The grandstand rose as one and thunderously roared as the man in red and black drained his final putt for par and a 1-under finish in the U.S. Open on Sunday.
No, Tiger Woods was somewhere other than Pinehurst last week and his absence from his second straight major as he continues to recover from back surgery may have sucked the excitement out of the proceedings, but Erik Compton put the heart into it.
Compton did not win his second start at his national championship; that honor went to wire-to-wire winner Martin Kaymer, who simply dominated the course and the field the way the Missing One has done so many times over his career. Indeed, Kaymer’s stellar 5-under 65 start and refusal to take his foot off his competitors’ necks all week drew nearly infinite comparisons from broadcasters to Woods, who remains sidelined for the indefinite future.
That Compton, making his 100th PGA Tour start, was even playing at Pinehurst was something of a miracle, given that he almost died in 2007 when the first of his two transplanted hearts started to fail. Pinehurst was his second major championship; he missed the cut at Pebble Beach in 2010.
"To be in the mix at the U.S. Open, it's a dream come true," Compton told reporters on Saturday after matching Rickie Fowler’s low round of the day, a 3-under 67 on a course the USGA set up to be so demanding that players were calling it borderline unfair.
Compton has battled his way out of far worse predicaments than slick, domed greens that dared golfers to go flag-hunting.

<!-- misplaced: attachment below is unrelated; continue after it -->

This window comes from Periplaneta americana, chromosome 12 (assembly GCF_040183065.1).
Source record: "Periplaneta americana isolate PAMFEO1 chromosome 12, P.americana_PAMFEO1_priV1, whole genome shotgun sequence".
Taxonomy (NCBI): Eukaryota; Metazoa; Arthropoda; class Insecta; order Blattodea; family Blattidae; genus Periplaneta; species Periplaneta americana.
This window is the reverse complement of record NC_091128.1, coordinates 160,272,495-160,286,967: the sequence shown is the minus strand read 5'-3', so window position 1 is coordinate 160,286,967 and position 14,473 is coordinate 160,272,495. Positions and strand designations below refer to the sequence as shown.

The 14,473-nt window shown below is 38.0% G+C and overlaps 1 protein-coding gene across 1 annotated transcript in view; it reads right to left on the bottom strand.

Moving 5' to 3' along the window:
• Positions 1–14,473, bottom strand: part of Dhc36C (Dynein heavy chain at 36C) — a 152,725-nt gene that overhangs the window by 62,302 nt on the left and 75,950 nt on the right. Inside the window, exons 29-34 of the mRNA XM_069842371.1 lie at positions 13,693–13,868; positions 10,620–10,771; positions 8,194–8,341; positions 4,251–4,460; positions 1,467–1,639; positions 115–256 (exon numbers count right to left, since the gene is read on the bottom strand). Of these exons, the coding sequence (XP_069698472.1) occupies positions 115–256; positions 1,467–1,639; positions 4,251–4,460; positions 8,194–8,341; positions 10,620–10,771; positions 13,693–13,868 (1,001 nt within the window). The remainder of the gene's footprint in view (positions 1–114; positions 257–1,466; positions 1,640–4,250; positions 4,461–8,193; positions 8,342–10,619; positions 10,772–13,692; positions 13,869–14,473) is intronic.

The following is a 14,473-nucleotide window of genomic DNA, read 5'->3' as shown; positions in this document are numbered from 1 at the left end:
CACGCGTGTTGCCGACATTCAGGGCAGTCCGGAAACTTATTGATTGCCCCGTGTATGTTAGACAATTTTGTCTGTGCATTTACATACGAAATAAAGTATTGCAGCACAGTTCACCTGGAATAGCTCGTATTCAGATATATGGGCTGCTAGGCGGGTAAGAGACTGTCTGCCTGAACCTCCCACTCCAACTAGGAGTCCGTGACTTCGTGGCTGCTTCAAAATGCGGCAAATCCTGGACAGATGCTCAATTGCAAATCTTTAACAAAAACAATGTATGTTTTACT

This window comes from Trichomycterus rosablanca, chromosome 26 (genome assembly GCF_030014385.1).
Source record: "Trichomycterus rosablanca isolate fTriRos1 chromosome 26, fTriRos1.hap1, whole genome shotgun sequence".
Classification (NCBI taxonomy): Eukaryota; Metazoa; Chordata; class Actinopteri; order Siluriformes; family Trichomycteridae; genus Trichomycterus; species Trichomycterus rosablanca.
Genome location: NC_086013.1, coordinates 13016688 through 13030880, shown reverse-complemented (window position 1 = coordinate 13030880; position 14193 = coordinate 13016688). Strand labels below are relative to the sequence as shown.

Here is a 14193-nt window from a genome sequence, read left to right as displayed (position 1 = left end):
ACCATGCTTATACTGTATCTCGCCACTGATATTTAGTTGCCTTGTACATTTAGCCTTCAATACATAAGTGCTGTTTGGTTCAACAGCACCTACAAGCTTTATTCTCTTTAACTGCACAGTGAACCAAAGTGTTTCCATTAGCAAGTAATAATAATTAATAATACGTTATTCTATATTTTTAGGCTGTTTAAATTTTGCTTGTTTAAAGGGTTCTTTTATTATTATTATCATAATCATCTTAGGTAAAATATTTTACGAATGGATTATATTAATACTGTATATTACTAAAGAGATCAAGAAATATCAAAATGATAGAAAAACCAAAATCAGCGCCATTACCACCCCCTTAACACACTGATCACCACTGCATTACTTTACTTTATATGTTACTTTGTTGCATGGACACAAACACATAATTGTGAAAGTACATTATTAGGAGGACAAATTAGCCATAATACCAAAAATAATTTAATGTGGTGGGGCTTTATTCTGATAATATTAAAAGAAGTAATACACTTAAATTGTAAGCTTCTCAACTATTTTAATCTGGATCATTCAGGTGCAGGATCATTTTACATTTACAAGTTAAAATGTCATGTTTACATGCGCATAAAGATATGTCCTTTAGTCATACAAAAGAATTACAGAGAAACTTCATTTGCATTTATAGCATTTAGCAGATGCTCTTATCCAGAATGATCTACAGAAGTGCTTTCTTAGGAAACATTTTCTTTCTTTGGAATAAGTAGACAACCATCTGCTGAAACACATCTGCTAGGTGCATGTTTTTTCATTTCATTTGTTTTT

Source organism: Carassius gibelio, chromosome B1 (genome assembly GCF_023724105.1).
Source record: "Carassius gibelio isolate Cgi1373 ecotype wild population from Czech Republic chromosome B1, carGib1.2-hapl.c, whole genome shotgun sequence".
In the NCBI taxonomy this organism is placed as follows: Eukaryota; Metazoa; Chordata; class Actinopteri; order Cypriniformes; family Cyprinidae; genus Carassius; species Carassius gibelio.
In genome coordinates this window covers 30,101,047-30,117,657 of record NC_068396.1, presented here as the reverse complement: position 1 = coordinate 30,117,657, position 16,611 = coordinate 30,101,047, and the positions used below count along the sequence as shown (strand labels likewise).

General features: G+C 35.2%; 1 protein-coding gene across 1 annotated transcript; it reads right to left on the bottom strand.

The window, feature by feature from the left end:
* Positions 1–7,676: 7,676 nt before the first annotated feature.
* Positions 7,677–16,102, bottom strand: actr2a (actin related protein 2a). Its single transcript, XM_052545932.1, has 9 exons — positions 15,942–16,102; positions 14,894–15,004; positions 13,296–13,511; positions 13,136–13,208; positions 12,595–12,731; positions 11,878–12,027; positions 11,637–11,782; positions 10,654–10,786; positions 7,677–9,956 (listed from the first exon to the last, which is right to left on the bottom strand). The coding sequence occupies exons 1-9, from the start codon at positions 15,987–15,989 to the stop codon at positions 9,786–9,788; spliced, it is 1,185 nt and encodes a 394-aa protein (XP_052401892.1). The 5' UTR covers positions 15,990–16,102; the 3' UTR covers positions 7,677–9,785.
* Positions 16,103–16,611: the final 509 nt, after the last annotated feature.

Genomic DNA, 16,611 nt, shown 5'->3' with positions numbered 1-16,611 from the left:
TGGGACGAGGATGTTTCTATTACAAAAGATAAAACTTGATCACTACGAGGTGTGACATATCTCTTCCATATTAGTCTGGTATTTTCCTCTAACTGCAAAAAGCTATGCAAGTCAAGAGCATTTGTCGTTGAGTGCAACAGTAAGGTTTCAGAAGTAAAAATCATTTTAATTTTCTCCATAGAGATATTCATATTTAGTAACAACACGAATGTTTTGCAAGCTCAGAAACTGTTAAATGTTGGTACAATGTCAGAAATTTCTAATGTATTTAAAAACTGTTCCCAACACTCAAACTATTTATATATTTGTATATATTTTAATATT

"I have been through a lot in my life ... a lot more adrenaline pressure situations than hitting a tee shot on 18. Putting things in perspective may help me," he said on Saturday, as players all around him were whining about the conditions.
"I think it teeters on unplayable," Matt Kuchar complained after carding a third-round 1-over 71.
But Compton was not about to let some fiery, turtlebacked greens beat him, and he went back out Sunday and not only tied Fowler for Phil Mickelson’s traditional runner-up spot, he played himself into a certain little tournament in Augusta in April.
"I was playing for second; I think we all were playing for second," he told NBC Sunday night after posting a final-round 72 and finishing as only one of three players with week-long totals in the red. "Now you just told me I got into the Masters ... This is just a career-opening thing for me to be able to put myself on the map.
"I’m not just the guy with two heart transplants," an emotional Compton said about the storybook ending to his fantastic week.